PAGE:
Come to any of my talks at bookstores or synagogues, and you'll meet plenty of people who feel this way. It happens largely because they are using Torah to support the land claim to Israel. Thus, it can't be discussed in allegorical terms. Interpretation can no longer be done, because an interpretation implies that we may not really know what it says.

Maybe the media question here is really one of _mass_ media and which audience you're talking about. Sometimes I forget that I'm talking to the Douglas Rushkoff I know from _Coercion_ and _Cyberia_, because I'm just puzzled how you can elide the dumbest of the Jewish mainstream with "contemporary Judaism." Who sets the rules for who speaks for contemporary Judaism? Granted, there is a large _am haaretz_ contingent that wants to hold onto the West Bank and will use Biblical texts to justify that. I find that idolatrous. But I think you are doing the large numbers of alternative Jews a massive disservice by completely ignoring us in _Nothing Sacred_. Why is Tikkun never even mentioned? What about Hazon, Dorot, the Nathan Cummings Foundation, Deot in Israel, Jewish Renewal, the Havurah Movement, Netivot Shalom, and a thousand other groups who deeply engage with Jewish text in the service of really important social and spiritual transformation? Where is the Knitting Factory, Orthodykes, the Jewish Burning Man and Rainbow gathering groups, Mordechai Gafni and the Festival movement in Israel, the Hadar minyan in New York, neo-Hasidism, Pardes, the New Shul, Nathan Englander, John Zorn, Textual Reasoning, and Arthur Waskow? Largely through the Internet, in fact, these groups have created a matrix of alternative Judaisms which have nothing to do with the mainstream.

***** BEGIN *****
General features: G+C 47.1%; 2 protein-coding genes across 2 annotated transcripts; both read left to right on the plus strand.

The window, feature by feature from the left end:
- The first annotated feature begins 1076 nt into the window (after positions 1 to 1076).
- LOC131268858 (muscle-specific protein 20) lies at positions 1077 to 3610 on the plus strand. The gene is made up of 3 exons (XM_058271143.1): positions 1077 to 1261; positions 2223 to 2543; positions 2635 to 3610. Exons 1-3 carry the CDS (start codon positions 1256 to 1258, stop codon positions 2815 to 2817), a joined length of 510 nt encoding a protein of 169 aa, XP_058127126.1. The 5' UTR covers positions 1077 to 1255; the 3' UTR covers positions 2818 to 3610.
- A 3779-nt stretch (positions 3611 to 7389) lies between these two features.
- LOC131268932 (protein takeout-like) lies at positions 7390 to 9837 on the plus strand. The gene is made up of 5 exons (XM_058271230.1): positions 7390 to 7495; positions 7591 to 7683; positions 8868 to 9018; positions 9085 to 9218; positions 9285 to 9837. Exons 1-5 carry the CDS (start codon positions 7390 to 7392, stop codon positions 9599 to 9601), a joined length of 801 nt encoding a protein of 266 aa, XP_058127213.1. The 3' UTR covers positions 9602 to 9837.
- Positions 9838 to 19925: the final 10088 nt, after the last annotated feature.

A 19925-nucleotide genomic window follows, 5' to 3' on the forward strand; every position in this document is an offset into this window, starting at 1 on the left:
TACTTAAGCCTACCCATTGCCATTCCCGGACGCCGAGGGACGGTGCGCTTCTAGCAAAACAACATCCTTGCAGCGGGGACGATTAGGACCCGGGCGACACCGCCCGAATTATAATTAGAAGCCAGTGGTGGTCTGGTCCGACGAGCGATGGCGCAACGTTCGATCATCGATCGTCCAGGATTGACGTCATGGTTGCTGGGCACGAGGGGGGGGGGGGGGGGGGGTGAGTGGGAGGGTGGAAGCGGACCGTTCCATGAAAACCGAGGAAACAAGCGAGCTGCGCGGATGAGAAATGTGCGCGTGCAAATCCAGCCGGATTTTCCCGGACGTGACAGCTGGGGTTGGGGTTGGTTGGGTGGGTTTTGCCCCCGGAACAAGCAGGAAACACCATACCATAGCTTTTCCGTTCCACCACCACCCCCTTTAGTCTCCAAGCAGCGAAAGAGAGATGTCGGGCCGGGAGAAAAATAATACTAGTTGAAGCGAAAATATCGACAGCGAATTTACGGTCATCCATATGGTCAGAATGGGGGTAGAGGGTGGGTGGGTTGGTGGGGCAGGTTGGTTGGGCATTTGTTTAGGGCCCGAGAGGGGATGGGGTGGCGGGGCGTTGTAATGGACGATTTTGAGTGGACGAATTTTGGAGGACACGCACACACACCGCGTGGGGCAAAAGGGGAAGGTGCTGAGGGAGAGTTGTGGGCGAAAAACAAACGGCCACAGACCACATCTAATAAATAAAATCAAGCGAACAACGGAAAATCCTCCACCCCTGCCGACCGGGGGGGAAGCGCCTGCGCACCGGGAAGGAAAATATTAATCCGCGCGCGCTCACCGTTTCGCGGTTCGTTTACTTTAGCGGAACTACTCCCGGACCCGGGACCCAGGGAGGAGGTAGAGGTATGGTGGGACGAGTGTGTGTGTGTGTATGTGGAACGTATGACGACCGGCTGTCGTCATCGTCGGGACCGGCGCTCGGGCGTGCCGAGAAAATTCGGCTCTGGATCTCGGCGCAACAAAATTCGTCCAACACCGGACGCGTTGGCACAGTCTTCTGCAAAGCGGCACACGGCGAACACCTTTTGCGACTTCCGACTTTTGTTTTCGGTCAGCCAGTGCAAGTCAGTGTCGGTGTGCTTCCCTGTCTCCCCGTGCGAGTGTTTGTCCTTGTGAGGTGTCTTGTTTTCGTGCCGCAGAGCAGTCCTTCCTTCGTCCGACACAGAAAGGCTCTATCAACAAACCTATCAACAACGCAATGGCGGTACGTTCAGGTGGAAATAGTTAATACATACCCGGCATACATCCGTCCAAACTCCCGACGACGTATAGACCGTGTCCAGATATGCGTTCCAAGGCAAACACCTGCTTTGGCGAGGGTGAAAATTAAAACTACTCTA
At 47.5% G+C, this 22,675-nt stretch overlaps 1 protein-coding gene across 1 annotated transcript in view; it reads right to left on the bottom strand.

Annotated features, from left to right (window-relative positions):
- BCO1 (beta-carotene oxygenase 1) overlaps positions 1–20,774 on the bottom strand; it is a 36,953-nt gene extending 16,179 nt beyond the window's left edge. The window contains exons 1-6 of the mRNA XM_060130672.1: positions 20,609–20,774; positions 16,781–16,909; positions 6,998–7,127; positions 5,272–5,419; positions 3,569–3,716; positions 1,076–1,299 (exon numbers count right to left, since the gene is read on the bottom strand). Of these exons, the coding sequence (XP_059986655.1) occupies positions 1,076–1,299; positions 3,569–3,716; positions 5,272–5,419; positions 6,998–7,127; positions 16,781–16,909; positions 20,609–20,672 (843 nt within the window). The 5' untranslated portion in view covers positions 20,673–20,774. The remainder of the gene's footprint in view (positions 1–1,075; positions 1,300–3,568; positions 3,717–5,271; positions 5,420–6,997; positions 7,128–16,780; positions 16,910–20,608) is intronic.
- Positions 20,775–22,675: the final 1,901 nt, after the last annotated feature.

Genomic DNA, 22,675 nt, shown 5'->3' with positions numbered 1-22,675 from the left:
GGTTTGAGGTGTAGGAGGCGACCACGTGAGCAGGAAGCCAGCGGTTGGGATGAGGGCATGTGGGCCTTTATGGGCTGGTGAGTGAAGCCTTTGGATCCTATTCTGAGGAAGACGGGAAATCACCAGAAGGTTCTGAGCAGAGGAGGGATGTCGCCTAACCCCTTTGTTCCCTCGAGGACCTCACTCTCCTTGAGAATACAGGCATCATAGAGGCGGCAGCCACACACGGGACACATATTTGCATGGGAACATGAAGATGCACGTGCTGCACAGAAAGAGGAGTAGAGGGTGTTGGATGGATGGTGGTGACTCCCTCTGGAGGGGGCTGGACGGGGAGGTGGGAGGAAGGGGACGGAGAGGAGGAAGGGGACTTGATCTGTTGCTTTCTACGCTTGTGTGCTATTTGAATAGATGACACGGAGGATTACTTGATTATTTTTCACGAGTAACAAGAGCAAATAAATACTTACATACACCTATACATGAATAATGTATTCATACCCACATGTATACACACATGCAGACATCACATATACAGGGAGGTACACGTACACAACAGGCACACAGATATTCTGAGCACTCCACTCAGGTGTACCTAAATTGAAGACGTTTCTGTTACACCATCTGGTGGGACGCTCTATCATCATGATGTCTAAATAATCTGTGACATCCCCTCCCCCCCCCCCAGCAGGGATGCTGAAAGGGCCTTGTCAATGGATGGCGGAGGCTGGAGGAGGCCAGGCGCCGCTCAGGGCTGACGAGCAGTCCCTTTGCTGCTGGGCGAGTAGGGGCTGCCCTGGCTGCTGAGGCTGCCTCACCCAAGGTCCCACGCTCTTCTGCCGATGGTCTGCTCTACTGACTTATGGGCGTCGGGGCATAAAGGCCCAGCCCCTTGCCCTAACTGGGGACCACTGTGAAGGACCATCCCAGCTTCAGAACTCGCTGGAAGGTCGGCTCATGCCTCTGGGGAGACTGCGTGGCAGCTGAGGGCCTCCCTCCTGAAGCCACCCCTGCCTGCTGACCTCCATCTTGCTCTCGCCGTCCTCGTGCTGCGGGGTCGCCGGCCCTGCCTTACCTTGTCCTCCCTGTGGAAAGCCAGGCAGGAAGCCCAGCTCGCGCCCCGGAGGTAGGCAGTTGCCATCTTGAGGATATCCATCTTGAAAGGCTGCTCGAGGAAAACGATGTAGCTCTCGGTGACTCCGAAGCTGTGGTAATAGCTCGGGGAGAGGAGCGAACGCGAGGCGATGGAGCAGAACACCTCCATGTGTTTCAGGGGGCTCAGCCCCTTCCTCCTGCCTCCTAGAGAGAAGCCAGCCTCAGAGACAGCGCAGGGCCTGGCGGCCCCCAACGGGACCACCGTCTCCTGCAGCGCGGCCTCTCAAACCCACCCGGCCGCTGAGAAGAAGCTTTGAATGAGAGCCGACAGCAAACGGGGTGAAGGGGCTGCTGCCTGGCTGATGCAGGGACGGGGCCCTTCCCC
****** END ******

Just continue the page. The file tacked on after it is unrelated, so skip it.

Now, of course, numerically, the mainstream is larger. But in your regular media criticism you are acutely sensitive to the interplays between dominant and subversive cultures. Why do you act as though "Jews" think what the squarest, dumbest, and most Establishment Jews think? There are teeming, lively, amazing Jewish subcultures -- and I've only mentioned a few of the cultures and figures above that I personally participate in or know (hence the East Coast bias..). This situation is no different from that of "American" culture, which you of all people know cannot be reduced to ABC, CBS, and Fox. What is going on?

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Image of sefirot: Tel Aviv University

July 2003

Symposium on
Douglas Rushkoff's
Nothing Sacred

The Sacred and the Profane
A Conversation with Douglas Rushkoff

Reinventing the Wheel: A Review of Nothing Sacred
Michael Shurkin

They Gonna Crucify Me: A 'Lapsed Jew' Responds to Nothing Sacred
Ken Applebaum

Plus these other attractions:

Meditation and Sensuality
Jay Michaelson

Anything You Want to Be
Ben Cohen

Not Mentioned
Hal Sirowitz

Josh Graduates High School
Josh Ring

Zeek in Print
Spring 03 issue available here

David Stromberg

about zeek




From previous issues:

Michael Shurkin

Faces of Death
Thomas Vinciguerra

Loneliness and Faith
Jay Michaelson

yom kippur
Sara Seinberg